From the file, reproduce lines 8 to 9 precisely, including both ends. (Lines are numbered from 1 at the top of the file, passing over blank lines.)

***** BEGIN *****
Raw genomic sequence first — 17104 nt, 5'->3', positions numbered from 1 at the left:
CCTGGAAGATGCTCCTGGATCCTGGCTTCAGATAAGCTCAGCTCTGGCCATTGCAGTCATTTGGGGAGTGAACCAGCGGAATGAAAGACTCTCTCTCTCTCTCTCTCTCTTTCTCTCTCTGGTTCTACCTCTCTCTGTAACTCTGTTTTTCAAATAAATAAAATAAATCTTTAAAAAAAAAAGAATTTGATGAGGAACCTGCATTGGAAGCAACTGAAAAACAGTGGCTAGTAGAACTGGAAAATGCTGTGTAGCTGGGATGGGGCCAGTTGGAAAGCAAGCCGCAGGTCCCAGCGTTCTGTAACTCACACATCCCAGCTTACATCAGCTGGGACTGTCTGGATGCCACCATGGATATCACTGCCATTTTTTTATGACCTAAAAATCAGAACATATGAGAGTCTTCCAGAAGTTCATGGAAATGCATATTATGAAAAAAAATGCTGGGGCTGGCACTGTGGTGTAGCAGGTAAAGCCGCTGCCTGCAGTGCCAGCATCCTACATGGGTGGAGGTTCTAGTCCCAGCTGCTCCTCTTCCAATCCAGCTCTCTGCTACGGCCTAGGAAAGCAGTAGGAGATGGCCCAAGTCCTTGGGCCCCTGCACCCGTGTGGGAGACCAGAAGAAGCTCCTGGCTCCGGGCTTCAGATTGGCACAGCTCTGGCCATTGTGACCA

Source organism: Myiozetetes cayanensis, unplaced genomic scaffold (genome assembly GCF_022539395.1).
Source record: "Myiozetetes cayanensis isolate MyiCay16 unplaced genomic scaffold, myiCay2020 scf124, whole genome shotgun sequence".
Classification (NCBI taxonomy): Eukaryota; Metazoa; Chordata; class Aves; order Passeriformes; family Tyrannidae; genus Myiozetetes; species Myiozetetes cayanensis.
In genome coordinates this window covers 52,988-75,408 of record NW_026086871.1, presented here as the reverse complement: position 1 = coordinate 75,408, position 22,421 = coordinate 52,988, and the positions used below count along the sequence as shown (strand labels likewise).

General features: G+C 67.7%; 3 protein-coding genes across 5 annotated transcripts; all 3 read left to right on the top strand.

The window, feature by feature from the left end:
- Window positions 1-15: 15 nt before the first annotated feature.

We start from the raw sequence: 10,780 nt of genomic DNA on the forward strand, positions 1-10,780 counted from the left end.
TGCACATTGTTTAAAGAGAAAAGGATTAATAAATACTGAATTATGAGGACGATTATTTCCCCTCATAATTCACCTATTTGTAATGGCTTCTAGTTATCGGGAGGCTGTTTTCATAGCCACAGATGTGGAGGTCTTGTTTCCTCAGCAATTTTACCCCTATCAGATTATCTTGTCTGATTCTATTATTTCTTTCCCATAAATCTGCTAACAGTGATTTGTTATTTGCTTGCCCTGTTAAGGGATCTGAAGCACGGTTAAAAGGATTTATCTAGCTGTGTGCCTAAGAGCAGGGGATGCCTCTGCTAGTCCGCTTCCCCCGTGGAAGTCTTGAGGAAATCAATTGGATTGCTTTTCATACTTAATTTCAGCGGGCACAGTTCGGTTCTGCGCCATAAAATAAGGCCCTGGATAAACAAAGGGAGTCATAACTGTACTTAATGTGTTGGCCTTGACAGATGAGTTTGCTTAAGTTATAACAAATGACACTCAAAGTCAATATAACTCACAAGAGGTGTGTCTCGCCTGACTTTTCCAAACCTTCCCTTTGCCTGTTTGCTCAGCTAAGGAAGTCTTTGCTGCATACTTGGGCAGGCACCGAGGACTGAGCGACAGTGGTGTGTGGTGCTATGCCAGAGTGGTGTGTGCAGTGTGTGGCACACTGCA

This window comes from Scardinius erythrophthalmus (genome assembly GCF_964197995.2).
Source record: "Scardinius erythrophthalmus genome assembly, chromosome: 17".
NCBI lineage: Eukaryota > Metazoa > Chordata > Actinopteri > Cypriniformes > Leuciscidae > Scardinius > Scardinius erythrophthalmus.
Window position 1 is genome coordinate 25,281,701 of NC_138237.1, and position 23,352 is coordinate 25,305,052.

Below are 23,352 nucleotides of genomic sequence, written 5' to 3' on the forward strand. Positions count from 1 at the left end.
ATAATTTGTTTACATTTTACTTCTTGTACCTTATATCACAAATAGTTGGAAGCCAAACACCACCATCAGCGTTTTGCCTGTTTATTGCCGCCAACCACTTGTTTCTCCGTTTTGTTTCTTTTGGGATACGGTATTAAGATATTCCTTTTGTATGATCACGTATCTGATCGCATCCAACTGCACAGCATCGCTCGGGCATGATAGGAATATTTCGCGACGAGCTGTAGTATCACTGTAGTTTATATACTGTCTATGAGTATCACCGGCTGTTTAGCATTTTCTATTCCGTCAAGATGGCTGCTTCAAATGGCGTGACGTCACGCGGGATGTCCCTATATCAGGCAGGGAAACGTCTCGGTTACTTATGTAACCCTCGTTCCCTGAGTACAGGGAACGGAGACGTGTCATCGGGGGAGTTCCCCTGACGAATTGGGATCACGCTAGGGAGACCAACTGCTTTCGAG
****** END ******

The window, feature by feature from the left end:
- Window positions 1-15: 15 nt before the first annotated feature.